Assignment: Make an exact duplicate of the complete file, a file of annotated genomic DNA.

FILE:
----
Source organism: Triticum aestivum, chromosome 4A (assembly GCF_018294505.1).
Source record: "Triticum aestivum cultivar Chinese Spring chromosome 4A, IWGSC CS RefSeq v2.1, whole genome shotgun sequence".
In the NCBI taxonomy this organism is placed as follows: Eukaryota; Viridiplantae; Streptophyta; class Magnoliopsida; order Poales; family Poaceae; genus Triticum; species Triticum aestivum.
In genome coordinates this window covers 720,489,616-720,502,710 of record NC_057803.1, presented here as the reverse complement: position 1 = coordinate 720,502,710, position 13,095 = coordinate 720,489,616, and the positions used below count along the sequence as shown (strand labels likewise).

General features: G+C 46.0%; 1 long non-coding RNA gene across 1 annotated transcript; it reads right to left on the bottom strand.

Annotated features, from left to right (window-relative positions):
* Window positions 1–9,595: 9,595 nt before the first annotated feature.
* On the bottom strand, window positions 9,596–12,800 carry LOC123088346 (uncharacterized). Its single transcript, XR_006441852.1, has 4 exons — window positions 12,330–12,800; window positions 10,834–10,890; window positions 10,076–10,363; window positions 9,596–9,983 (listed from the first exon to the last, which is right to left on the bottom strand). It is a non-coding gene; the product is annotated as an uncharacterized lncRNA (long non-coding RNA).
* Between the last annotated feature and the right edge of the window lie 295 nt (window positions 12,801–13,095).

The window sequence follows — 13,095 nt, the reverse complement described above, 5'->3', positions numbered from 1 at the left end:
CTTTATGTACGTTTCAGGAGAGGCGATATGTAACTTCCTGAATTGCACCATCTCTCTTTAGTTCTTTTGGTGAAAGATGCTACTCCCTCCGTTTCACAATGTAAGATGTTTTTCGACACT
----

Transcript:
Source organism: Triticum aestivum, chromosome 4A (assembly GCF_018294505.1).
Source record: "Triticum aestivum cultivar Chinese Spring chromosome 4A, IWGSC CS RefSeq v2.1, whole genome shotgun sequence".
In the NCBI taxonomy this organism is placed as follows: Eukaryota; Viridiplantae; Streptophyta; class Magnoliopsida; order Poales; family Poaceae; genus Triticum; species Triticum aestivum.
In genome coordinates this window covers 720,489,616-720,502,710 of record NC_057803.1, presented here as the reverse complement: position 1 = coordinate 720,502,710, position 13,095 = coordinate 720,489,616, and the positions used below count along the sequence as shown (strand labels likewise).

General features: G+C 46.0%; 1 long non-coding RNA gene across 1 annotated transcript; it reads right to left on the bottom strand.

Annotated features, from left to right (window-relative positions):
* Window positions 1–9,595: 9,595 nt before the first annotated feature.
* On the bottom strand, window positions 9,596–12,800 carry LOC123088346 (uncharacterized). Its single transcript, XR_006441852.1, has 4 exons — window positions 12,330–12,800; window positions 10,834–10,890; window positions 10,076–10,363; window positions 9,596–9,983 (listed from the first exon to the last, which is right to left on the bottom strand). It is a non-coding gene; the product is annotated as an uncharacterized lncRNA (long non-coding RNA).
* Between the last annotated feature and the right edge of the window lie 295 nt (window positions 12,801–13,095).

The window sequence follows — 13,095 nt, the reverse complement described above, 5'->3', positions numbered from 1 at the left end:
CTTTATGTACGTTTCAGGAGAGGCGATATGTAACTTCCTGAATTGCACCATCTCTCTTTAGTTCTTTTGGTGAAAGATGCTACTCCCTCCGTTTCACAATGTAAGATGTTTTTCGACACT